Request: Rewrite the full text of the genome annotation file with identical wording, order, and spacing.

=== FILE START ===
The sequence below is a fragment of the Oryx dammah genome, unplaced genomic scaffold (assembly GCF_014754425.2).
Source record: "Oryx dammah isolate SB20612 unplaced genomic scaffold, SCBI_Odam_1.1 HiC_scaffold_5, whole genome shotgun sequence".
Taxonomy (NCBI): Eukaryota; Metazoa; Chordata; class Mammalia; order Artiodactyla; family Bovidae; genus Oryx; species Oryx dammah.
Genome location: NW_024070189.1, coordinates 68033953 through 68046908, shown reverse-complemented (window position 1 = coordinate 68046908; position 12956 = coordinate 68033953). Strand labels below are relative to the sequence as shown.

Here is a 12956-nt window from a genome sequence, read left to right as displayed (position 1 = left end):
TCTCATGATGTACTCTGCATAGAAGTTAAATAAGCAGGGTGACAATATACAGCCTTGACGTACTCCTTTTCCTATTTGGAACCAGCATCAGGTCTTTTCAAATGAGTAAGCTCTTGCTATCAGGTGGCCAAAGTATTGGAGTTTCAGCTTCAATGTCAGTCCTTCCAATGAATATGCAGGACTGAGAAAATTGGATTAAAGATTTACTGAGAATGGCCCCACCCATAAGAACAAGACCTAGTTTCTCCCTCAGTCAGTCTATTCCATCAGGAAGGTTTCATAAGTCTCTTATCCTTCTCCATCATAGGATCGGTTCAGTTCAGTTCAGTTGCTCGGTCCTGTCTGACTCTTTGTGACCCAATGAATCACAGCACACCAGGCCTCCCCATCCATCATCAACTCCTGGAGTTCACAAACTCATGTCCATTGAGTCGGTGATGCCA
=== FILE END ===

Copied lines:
The sequence below is a fragment of the Oryx dammah genome, unplaced genomic scaffold (assembly GCF_014754425.2).
Source record: "Oryx dammah isolate SB20612 unplaced genomic scaffold, SCBI_Odam_1.1 HiC_scaffold_5, whole genome shotgun sequence".
Taxonomy (NCBI): Eukaryota; Metazoa; Chordata; class Mammalia; order Artiodactyla; family Bovidae; genus Oryx; species Oryx dammah.
Genome location: NW_024070189.1, coordinates 68033953 through 68046908, shown reverse-complemented (window position 1 = coordinate 68046908; position 12956 = coordinate 68033953). Strand labels below are relative to the sequence as shown.

Here is a 12956-nt window from a genome sequence, read left to right as displayed (position 1 = left end):
TCTCATGATGTACTCTGCATAGAAGTTAAATAAGCAGGGTGACAATATACAGCCTTGACGTACTCCTTTTCCTATTTGGAACCAGCATCAGGTCTTTTCAAATGAGTAAGCTCTTGCTATCAGGTGGCCAAAGTATTGGAGTTTCAGCTTCAATGTCAGTCCTTCCAATGAATATGCAGGACTGAGAAAATTGGATTAAAGATTTACTGAGAATGGCCCCACCCATAAGAACAAGACCTAGTTTCTCCCTCAGTCAGTCTATTCCATCAGGAAGGTTTCATAAGTCTCTTATCCTTCTCCATCATAGGATCGGTTCAGTTCAGTTCAGTTGCTCGGTCCTGTCTGACTCTTTGTGACCCAATGAATCACAGCACACCAGGCCTCCCCATCCATCATCAACTCCTGGAGTTCACAAACTCATGTCCATTGAGTCGGTGATGCCA